Hope grabbed the lug wrench and hid it behind her back. 

            When Josh returned, he scanned the ground. “Lets see. Whered I put…” 

            “Um, thank you very much for your help. Im sorry you got so dirty. Here, you can use this to wipe off.” She tossed him the towel to avoid stepping any closer. 

            As he caught it, his gaze went toward her right hand. 

            She pulled the wrench farther behind her. 

            His forehead wrinkled, and he opened his mouth as if to speak but then stopped. Instead, he smiled, cleared his throat, and took a few steps back. 

            Her heart rate slowed as the space between them widened. 

            “Thanks for the towel. Thisll be fine until I can get to a service station to wash up.” He moved away from her toward the back of her car and slammed the trunk lid shut. 

            “Can I pay you something for your trouble?” 

            “I wouldnt dream of it. Just wanted to help. If my sister and her son had gotten stranded like this, I hope someone wouldve stopped. You know, this day and time, stopping to help people can be dangerous. You have to be careful. You just never know what might happen. Take care.” He tossed back the towel. 

            Josh smiled, and turned toward Mattie. “Bye, buddy. Thanks for your help.” He raised his hand to his forehead in a relaxed salute. 

            Mattie stood and saluted back. “Bye, Mr. Doss.” 

            Josh walked back to his car, climbed in, and headed on down the highway toward Crescent Bluff. 

            Relief flooded over her as she vacillated between laughing and crying. She tossed the wrench and towel onto the back floorboard, and then she and Mattie climbed into the car to head toward the church. 

            If she hadnt promised Lynn and Dee shed come to the dinner, she wouldve turned around and gone back home. She hadnt wanted to go to church tonight in the first place, and now she would be late to meet the new pastor. 


Find the book at your favorite online bookstore:

 Pelican Book Group, Amazon, Barnes & Noble, Kobo, Apple Books, and Google! 

Check out her other books, too. 

Thursday, July 09, 2020

Sometimes I Wonder What Happened To....

     We went to the beach this evening. It's much cooler at that time of the day when the evening breezes blow in. I really do not enjoy broiling on the sand in the heat of the day. On the way we drove past the public beach in Sea Bright. It's not a large beach. We were headed to Sandy Hook, which has far more space. However, whenever I pass that one small public beach I always wonder what happened to one man we met on the eve of Superstorm Sandy.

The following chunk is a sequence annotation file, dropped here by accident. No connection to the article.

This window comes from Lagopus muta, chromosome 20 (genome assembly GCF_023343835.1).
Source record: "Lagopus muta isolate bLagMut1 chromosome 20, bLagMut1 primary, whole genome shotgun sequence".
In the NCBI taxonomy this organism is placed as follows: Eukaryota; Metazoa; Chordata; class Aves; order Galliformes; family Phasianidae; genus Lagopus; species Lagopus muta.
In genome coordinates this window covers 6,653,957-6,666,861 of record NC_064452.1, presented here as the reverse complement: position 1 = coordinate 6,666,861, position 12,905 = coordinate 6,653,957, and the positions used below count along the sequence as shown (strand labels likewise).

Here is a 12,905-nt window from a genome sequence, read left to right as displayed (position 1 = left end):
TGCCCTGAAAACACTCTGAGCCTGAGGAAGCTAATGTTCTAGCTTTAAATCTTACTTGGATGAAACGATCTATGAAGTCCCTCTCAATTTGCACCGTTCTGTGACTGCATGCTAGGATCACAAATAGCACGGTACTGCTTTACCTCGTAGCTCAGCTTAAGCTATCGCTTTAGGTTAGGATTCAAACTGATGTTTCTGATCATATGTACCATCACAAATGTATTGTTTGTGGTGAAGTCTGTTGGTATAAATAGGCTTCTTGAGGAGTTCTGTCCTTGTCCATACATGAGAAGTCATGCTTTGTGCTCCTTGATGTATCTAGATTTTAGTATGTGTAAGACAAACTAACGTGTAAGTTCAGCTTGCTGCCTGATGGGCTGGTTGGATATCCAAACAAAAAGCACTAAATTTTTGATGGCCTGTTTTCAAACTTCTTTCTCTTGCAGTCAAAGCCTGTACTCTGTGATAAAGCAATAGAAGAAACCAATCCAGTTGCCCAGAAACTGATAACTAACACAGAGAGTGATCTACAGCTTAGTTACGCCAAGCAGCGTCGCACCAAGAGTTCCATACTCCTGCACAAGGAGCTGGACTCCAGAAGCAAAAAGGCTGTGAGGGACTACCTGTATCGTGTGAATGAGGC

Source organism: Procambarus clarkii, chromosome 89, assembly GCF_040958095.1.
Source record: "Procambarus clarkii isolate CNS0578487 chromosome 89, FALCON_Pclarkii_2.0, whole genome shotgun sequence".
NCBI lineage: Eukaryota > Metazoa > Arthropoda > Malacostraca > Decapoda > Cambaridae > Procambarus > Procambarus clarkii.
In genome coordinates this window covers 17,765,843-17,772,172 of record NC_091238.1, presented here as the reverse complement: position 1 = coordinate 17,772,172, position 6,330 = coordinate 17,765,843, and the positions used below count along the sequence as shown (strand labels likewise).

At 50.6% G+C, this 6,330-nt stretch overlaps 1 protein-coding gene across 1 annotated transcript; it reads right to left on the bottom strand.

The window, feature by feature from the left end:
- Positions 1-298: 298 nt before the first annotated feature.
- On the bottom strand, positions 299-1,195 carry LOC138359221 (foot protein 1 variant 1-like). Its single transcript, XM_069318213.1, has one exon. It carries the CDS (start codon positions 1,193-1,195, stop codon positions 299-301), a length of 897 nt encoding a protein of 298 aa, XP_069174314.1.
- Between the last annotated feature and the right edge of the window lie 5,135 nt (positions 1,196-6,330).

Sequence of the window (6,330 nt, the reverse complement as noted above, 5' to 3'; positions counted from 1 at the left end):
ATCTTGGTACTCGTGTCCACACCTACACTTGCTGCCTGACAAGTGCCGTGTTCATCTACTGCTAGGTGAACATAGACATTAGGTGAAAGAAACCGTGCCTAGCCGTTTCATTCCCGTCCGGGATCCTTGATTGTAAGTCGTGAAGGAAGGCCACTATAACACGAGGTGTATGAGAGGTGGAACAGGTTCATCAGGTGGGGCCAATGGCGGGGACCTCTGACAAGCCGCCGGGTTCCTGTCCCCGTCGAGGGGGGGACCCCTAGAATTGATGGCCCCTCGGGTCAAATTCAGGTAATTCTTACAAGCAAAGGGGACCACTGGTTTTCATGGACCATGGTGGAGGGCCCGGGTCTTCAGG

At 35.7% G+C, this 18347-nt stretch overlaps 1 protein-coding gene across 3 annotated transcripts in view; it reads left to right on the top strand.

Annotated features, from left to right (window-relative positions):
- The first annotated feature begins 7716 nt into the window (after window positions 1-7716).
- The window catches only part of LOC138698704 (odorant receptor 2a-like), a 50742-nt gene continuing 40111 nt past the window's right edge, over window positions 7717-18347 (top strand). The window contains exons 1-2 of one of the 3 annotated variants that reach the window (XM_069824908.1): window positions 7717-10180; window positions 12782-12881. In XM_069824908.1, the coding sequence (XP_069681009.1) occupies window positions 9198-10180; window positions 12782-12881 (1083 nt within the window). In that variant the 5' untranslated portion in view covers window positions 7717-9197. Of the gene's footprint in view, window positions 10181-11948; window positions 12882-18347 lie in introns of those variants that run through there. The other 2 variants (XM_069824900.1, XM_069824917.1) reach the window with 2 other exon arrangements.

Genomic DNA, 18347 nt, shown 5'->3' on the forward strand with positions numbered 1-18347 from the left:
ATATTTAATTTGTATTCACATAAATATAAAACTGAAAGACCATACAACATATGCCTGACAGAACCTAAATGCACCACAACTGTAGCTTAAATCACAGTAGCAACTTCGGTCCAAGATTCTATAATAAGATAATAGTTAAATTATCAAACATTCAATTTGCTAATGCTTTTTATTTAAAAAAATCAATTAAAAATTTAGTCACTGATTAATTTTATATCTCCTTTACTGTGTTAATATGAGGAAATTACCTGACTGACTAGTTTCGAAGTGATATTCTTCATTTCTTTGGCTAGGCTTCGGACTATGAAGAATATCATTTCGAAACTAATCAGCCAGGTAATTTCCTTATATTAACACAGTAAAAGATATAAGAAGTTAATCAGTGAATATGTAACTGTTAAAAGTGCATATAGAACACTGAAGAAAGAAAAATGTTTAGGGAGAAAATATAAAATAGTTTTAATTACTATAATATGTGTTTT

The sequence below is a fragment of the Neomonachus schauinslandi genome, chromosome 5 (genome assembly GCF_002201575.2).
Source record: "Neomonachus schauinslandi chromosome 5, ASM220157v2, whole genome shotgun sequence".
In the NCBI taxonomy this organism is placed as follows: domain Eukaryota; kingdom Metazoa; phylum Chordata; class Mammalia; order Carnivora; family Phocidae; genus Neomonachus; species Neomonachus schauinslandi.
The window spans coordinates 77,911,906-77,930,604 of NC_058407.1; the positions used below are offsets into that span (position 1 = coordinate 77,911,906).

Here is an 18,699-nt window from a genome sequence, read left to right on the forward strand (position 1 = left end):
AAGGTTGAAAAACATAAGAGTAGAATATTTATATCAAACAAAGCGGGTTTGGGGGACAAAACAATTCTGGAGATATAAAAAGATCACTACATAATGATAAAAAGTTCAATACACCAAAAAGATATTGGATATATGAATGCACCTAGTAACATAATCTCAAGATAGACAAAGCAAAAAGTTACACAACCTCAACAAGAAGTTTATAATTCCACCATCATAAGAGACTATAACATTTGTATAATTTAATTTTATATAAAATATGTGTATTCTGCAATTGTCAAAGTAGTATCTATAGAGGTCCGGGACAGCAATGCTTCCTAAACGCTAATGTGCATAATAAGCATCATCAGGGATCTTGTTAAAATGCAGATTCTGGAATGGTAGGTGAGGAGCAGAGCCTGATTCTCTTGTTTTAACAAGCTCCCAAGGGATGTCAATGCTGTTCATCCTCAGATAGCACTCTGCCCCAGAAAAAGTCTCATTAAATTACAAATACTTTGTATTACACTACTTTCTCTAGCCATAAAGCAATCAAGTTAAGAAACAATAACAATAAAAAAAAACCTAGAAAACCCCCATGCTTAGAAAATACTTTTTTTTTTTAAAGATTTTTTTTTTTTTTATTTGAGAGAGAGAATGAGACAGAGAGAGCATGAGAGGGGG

Hubby and I had driven to the shore that day to see how the coming storm was affecting the ocean. The storm wasn't due to hit until the following day but as we stood there watching the foaming waves chew at the sand, I knew I had never seen anything quite as threatening and I've seen plenty of storms in my lifetime. We didn't stay long, but as we walked back to our car we saw one man frantically digging sand and bagging it. He said he was making sandbags for his house. He loaded his sandbag into his car and went right back to fill up another bag. 
     I felt sorry for him. Sea Bright is a small town with the ocean on one side and a channel fed by two large rivers on the other side. Despite a huge seawall on the ocean side, the town floods on a regular basis whenever there are hurricanes or nor'easters. 
     Superstorm Sandy was a massive and powerful storm. It destroyed many homes in Sea Bright as well as thousands of other homes all along the shoreline of New Jersey and New York. But I still wonder about that young man and whether his home was saved after all his efforts.

Thursday, July 02, 2020

The Accordionist and the Singing Cow

Hubby was The Music Man at Longstreet Farm for many, many years. He regularly entertained at the farmhouse, playing old time songs. Longstreet Farm always had an exhibit at the county fair and hubby was regularly scheduled to play during the fair. One Sunday, he played for two hours as usual, but during his performance one unhappy cow continually mooed. The cow had voiced her displeasure all day. It evidently did not like being at the fair, in a small pen, and missed its cow companions.

After hubby's two hour gig was up, he decided to play specifically for the cow--to see if music really does calm the savage beastie. The video below is the result. :-)